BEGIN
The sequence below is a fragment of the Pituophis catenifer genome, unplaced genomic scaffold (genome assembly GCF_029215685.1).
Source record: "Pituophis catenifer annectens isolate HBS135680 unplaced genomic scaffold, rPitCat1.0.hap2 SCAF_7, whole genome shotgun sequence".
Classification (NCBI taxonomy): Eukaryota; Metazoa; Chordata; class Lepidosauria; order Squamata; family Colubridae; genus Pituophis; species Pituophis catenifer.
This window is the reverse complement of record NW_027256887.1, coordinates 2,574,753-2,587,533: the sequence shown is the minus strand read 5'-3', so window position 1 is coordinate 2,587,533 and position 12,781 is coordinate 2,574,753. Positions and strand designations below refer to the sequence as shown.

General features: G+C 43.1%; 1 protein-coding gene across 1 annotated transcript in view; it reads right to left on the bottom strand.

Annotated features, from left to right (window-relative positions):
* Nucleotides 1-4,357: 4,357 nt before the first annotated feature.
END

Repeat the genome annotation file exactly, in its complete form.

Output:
The sequence below is a fragment of the Pituophis catenifer genome, unplaced genomic scaffold (genome assembly GCF_029215685.1).
Source record: "Pituophis catenifer annectens isolate HBS135680 unplaced genomic scaffold, rPitCat1.0.hap2 SCAF_7, whole genome shotgun sequence".
Classification (NCBI taxonomy): Eukaryota; Metazoa; Chordata; class Lepidosauria; order Squamata; family Colubridae; genus Pituophis; species Pituophis catenifer.
This window is the reverse complement of record NW_027256887.1, coordinates 2,574,753-2,587,533: the sequence shown is the minus strand read 5'-3', so window position 1 is coordinate 2,587,533 and position 12,781 is coordinate 2,574,753. Positions and strand designations below refer to the sequence as shown.

General features: G+C 43.1%; 1 protein-coding gene across 1 annotated transcript in view; it reads right to left on the bottom strand.

Annotated features, from left to right (window-relative positions):
* Nucleotides 1-4,357: 4,357 nt before the first annotated feature.